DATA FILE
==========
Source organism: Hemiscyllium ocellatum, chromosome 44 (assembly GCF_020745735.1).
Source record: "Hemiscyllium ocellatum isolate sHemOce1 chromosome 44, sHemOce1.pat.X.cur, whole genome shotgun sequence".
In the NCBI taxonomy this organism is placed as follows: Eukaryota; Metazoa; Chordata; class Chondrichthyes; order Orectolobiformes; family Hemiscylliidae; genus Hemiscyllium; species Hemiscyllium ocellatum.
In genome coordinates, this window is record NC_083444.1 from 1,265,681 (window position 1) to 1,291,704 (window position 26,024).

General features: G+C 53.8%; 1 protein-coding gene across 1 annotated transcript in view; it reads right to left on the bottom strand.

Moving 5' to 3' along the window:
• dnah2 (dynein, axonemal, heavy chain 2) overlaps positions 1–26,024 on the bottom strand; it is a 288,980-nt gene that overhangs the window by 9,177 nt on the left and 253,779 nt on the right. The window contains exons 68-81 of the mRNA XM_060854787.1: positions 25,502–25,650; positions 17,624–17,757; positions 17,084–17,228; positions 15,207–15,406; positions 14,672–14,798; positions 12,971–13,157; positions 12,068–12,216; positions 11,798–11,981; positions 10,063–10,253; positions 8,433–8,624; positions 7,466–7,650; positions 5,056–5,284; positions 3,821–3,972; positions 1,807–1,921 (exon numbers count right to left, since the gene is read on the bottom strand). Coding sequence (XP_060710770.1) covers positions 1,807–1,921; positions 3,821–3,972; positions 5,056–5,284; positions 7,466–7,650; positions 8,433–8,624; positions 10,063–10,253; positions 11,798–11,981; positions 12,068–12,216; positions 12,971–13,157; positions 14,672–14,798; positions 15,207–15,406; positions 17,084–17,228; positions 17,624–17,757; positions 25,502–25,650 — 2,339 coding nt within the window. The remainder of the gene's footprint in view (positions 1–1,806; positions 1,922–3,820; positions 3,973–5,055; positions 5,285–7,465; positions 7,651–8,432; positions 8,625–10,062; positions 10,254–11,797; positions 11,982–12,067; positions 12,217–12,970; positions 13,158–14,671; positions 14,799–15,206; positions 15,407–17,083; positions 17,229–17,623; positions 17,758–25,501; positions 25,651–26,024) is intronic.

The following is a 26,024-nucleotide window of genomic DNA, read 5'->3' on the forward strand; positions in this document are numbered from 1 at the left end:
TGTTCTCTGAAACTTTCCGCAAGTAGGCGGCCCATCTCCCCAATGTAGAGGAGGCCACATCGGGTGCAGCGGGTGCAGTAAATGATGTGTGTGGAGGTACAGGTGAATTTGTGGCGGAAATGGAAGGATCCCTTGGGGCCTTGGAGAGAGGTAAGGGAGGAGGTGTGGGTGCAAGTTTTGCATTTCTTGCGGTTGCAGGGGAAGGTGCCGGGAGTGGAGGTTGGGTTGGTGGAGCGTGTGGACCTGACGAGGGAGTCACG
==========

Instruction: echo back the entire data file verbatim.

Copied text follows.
Source organism: Hemiscyllium ocellatum, chromosome 44 (assembly GCF_020745735.1).
Source record: "Hemiscyllium ocellatum isolate sHemOce1 chromosome 44, sHemOce1.pat.X.cur, whole genome shotgun sequence".
In the NCBI taxonomy this organism is placed as follows: Eukaryota; Metazoa; Chordata; class Chondrichthyes; order Orectolobiformes; family Hemiscylliidae; genus Hemiscyllium; species Hemiscyllium ocellatum.
In genome coordinates, this window is record NC_083444.1 from 1,265,681 (window position 1) to 1,291,704 (window position 26,024).

General features: G+C 53.8%; 1 protein-coding gene across 1 annotated transcript in view; it reads right to left on the bottom strand.

Moving 5' to 3' along the window:
• dnah2 (dynein, axonemal, heavy chain 2) overlaps positions 1–26,024 on the bottom strand; it is a 288,980-nt gene that overhangs the window by 9,177 nt on the left and 253,779 nt on the right. The window contains exons 68-81 of the mRNA XM_060854787.1: positions 25,502–25,650; positions 17,624–17,757; positions 17,084–17,228; positions 15,207–15,406; positions 14,672–14,798; positions 12,971–13,157; positions 12,068–12,216; positions 11,798–11,981; positions 10,063–10,253; positions 8,433–8,624; positions 7,466–7,650; positions 5,056–5,284; positions 3,821–3,972; positions 1,807–1,921 (exon numbers count right to left, since the gene is read on the bottom strand). Coding sequence (XP_060710770.1) covers positions 1,807–1,921; positions 3,821–3,972; positions 5,056–5,284; positions 7,466–7,650; positions 8,433–8,624; positions 10,063–10,253; positions 11,798–11,981; positions 12,068–12,216; positions 12,971–13,157; positions 14,672–14,798; positions 15,207–15,406; positions 17,084–17,228; positions 17,624–17,757; positions 25,502–25,650 — 2,339 coding nt within the window. The remainder of the gene's footprint in view (positions 1–1,806; positions 1,922–3,820; positions 3,973–5,055; positions 5,285–7,465; positions 7,651–8,432; positions 8,625–10,062; positions 10,254–11,797; positions 11,982–12,067; positions 12,217–12,970; positions 13,158–14,671; positions 14,799–15,206; positions 15,407–17,083; positions 17,229–17,623; positions 17,758–25,501; positions 25,651–26,024) is intronic.

The following is a 26,024-nucleotide window of genomic DNA, read 5'->3' on the forward strand; positions in this document are numbered from 1 at the left end:
TGTTCTCTGAAACTTTCCGCAAGTAGGCGGCCCATCTCCCCAATGTAGAGGAGGCCACATCGGGTGCAGCGGGTGCAGTAAATGATGTGTGTGGAGGTACAGGTGAATTTGTGGCGGAAATGGAAGGATCCCTTGGGGCCTTGGAGAGAGGTAAGGGAGGAGGTGTGGGTGCAAGTTTTGCATTTCTTGCGGTTGCAGGGGAAGGTGCCGGGAGTGGAGGTTGGGTTGGTGGAGCGTGTGGACCTGACGAGGGAGTCACG